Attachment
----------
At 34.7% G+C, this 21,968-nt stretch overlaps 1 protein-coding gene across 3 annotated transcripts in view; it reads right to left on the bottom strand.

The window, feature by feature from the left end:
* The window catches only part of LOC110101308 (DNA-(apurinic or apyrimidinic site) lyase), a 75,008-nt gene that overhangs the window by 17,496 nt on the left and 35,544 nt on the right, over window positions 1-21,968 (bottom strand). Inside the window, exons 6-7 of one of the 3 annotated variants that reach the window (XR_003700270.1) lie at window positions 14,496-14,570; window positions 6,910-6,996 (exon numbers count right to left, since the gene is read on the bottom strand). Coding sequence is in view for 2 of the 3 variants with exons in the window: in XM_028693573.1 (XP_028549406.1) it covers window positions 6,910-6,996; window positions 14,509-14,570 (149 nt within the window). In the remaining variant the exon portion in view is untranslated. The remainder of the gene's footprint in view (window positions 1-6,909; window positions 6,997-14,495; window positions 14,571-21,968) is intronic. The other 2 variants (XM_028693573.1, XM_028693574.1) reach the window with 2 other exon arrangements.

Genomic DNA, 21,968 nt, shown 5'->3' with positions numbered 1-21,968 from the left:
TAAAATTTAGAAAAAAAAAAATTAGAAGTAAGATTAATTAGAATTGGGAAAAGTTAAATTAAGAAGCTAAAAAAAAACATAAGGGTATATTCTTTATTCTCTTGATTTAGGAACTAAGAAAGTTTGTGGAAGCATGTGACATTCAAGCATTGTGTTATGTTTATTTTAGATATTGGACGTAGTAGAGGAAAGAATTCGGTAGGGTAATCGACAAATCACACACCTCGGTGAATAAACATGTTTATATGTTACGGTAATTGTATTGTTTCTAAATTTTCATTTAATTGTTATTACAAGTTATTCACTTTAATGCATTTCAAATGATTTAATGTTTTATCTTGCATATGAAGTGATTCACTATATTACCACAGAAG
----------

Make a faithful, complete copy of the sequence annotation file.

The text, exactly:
At 34.7% G+C, this 21,968-nt stretch overlaps 1 protein-coding gene across 3 annotated transcripts in view; it reads right to left on the bottom strand.

The window, feature by feature from the left end:
* The window catches only part of LOC110101308 (DNA-(apurinic or apyrimidinic site) lyase), a 75,008-nt gene that overhangs the window by 17,496 nt on the left and 35,544 nt on the right, over window positions 1-21,968 (bottom strand). Inside the window, exons 6-7 of one of the 3 annotated variants that reach the window (XR_003700270.1) lie at window positions 14,496-14,570; window positions 6,910-6,996 (exon numbers count right to left, since the gene is read on the bottom strand). Coding sequence is in view for 2 of the 3 variants with exons in the window: in XM_028693573.1 (XP_028549406.1) it covers window positions 6,910-6,996; window positions 14,509-14,570 (149 nt within the window). In the remaining variant the exon portion in view is untranslated. The remainder of the gene's footprint in view (window positions 1-6,909; window positions 6,997-14,495; window positions 14,571-21,968) is intronic. The other 2 variants (XM_028693573.1, XM_028693574.1) reach the window with 2 other exon arrangements.

Genomic DNA, 21,968 nt, shown 5'->3' with positions numbered 1-21,968 from the left:
TAAAATTTAGAAAAAAAAAAATTAGAAGTAAGATTAATTAGAATTGGGAAAAGTTAAATTAAGAAGCTAAAAAAAAACATAAGGGTATATTCTTTATTCTCTTGATTTAGGAACTAAGAAAGTTTGTGGAAGCATGTGACATTCAAGCATTGTGTTATGTTTATTTTAGATATTGGACGTAGTAGAGGAAAGAATTCGGTAGGGTAATCGACAAATCACACACCTCGGTGAATAAACATGTTTATATGTTACGGTAATTGTATTGTTTCTAAATTTTCATTTAATTGTTATTACAAGTTATTCACTTTAATGCATTTCAAATGATTTAATGTTTTATCTTGCATATGAAGTGATTCACTATATTACCACAGAAG